At a glance.
- Industry groups push for US COVID-19 relief appropriations to address cybersecurity.
- Maurer joins US DHS as cybersecurity advisor to Secretary Mayorkas.
- Government requests for Google data rose last year.
- Myanmar junta's proposed cyber regulations draw international criticism.
- DPKR cyberespionage collects against COVID-19 vaccine development and distribution.
COVID-19 relief for cyber?
Referencing Solorigate, ransomware, critical infrastructure, the vaccine rollout, and remote work, groups like the Cybersecurity Coalition and Computing Technology Industry Association are advocating for the next pandemic aid bill to include over $10 billion in funding for state and Federal cybersecurity, according to the Washington Post. The Software Alliance, Alliance for Digital Innovation, Better Identity Coalition, Internet Association, Chamber of Commerce, and CompTIA also back the proposal.
The Senate has already trimmed $9 billion apportioned to Federal infotech renovations, a move one Representative attributed to “a lack of understanding of why these investments are [mission critical].” “We're going to end up spending double or more with the next attack that comes from underinvestment,” he said.
Department of Homeland Security hires cybersecurity advisor.
CyberScoop reports that Carnegie Endowment for International Peace Cyber Policy Initiative Director Tim Maurer will serve as Homeland Security Secretary Mayorkas’ Senior Counselor for Cybersecurity. Former Cybersecurity and Infrastructure Security Agency (CISA) Director Krebs and current CISA Acting Director Wales previously held the post. Mauer’s experience covers influence operations, international financial networks, and “the gray space between war and peace,” per his profile at Carnegie.
Google shared “record number” of user’s data with governments last year.
Calling the present plight of Internet privacy “tremendously troubling,” Atlas VPN observes that Google disclosures of user data to governments around the world have increased dramatically over the past several years. Various international laws permit agencies to request data for “civil, administrative, criminal, and national security purposes.” In the first half of 2016, roughly 77 thousand users were impacted, while in the first half of 2020, around 235 thousand users were affected. As government applications have increased, so has Google’s approval rate. Included among the information officials can solicit are location history and keyword search history.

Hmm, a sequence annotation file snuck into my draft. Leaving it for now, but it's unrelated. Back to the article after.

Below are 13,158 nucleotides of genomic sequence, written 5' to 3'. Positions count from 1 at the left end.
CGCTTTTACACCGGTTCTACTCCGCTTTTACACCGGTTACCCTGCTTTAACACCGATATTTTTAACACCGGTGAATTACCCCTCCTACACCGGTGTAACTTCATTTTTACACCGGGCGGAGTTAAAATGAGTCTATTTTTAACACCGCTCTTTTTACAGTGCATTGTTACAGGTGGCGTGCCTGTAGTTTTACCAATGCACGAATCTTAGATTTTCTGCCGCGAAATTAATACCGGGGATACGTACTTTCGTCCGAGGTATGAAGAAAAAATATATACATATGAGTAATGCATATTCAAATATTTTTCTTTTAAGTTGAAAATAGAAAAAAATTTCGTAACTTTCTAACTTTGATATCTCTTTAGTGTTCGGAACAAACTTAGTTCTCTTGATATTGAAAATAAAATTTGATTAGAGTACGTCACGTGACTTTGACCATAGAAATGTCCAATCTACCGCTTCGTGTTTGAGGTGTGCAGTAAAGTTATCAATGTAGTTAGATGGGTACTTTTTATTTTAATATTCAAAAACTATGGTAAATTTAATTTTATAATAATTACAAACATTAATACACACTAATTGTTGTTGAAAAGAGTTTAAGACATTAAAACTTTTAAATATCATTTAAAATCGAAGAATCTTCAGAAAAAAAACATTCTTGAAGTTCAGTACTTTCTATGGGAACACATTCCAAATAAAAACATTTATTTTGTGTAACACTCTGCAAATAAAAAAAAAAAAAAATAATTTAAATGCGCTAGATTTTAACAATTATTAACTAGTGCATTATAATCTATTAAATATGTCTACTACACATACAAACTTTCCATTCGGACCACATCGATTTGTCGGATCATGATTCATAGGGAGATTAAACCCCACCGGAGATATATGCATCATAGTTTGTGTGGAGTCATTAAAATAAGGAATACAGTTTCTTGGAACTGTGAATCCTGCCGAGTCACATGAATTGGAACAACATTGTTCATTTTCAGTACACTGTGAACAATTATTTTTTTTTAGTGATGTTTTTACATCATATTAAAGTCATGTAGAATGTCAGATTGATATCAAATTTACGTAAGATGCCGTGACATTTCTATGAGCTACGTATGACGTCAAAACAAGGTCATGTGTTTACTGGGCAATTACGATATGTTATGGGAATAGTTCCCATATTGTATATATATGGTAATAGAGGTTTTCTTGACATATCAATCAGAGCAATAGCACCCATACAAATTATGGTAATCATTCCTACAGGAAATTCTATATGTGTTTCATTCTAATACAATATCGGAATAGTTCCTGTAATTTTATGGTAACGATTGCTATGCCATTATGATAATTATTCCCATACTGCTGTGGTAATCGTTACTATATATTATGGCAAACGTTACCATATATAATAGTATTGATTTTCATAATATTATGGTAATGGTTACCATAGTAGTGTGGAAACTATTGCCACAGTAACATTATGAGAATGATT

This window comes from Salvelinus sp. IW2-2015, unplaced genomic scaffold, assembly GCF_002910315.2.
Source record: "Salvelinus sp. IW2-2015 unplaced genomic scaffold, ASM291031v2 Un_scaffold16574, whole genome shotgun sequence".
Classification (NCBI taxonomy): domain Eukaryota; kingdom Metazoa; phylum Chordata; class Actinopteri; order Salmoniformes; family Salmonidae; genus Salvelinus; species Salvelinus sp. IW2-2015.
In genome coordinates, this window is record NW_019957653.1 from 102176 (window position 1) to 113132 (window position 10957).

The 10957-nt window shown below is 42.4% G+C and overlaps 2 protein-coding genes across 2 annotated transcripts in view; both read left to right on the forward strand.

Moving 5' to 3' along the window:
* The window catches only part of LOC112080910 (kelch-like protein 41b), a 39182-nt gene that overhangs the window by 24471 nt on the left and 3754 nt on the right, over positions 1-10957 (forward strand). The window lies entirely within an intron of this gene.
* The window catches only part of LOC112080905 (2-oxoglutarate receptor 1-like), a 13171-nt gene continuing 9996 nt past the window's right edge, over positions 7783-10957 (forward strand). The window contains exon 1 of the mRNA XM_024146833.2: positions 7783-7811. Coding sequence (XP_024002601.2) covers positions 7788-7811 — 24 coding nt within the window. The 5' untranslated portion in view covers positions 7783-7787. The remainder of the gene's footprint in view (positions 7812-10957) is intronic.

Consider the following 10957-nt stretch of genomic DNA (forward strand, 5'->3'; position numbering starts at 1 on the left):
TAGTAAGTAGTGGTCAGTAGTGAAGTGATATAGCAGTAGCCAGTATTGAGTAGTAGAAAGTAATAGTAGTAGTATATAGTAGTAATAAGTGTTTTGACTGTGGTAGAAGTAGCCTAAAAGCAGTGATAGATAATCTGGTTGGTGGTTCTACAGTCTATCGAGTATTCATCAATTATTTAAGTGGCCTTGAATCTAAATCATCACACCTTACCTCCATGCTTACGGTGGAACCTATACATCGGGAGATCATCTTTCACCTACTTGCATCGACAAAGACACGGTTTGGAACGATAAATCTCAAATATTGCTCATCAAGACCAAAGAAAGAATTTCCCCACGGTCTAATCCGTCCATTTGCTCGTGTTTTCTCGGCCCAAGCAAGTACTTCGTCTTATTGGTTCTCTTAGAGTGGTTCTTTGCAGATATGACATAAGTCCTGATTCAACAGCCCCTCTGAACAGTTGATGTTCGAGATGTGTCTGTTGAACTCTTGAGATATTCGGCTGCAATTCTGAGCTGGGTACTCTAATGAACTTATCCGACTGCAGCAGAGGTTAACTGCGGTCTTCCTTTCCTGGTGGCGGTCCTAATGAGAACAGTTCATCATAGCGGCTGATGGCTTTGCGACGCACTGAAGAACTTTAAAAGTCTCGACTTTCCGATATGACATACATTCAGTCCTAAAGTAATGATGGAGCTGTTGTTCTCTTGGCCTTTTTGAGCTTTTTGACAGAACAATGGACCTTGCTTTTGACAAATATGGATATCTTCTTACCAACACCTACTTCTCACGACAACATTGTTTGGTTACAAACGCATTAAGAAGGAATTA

Proposed Myanmar cyber regulations draw international odium.
ZDNet flags Myanmar’s draft cybersecurity legislation, put forward by the new military State Administration Council, as “repressive” and “draconian.” The law would direct in-country platforms to preserve user information for years in government-specified locations, grant officials easy access to the stockpile, and allow the state to terminate accounts. Onlookers are concerned about both human rights and foreign investment, given the data security implications of the bill and its transgression of international laws like the GDPR.
Groups ranging from the Myanmar Centre for Responsible Business to Human Rights Watch have condemned the proposals, with Norwegian telecom firm Telenor commenting, "We are concerned that the proposed bill does not…promote and safeguard digital safety and rights,” a concern that seems, in the context of the country's current state of military rule, an understatement. A Reporters Without Borders representative encouraged “digital actors operating in Myanmar, starting with Facebook, to refuse to comply with this shocking attempt.”
What's Pyongyang up to with cyberespionage directed against COVID-19 vaccine developers?
Yonhap and others have reported a North Korean cyberespionage campaign directed against COVID-19 vaccine development and distribution programs. The precise motivation for the espionage isn't clear, but ComputerWeekly notes that COVID-19 vaccine information is currently among the most valuable forms of intellectual property.
CrowdStrike’s SVP of Intelligence Adam Meyers commented in an email:
“Public reporting yesterday indicates that DPRK tried to hack into the servers of U.S. drug makers Pfizer to steal COVID-19 vaccine information, South Korean intelligence officials have said. CrowdStrike has observed multiple DPRK adversaries—including LABYRINTH CHOLLIMA, VELVET CHOLLIMA, and SILENT CHOLLIMA—target entities engaged in COVID-19 vaccine research. DPRK-sponsored targeted intrusions against international vaccine producers have been observed by CrowdStrike Intelligence since summer 2020.
"Additionally, the country has an established infrastructure for producing biological and chemical weapons that could be repurposed for medical uses. Kim Jong-un has repeatedly emphasized an interest in science and technology as well as economic self-sufficiency—a North Korean COVID-19 vaccine would showcase achievements in both areas.”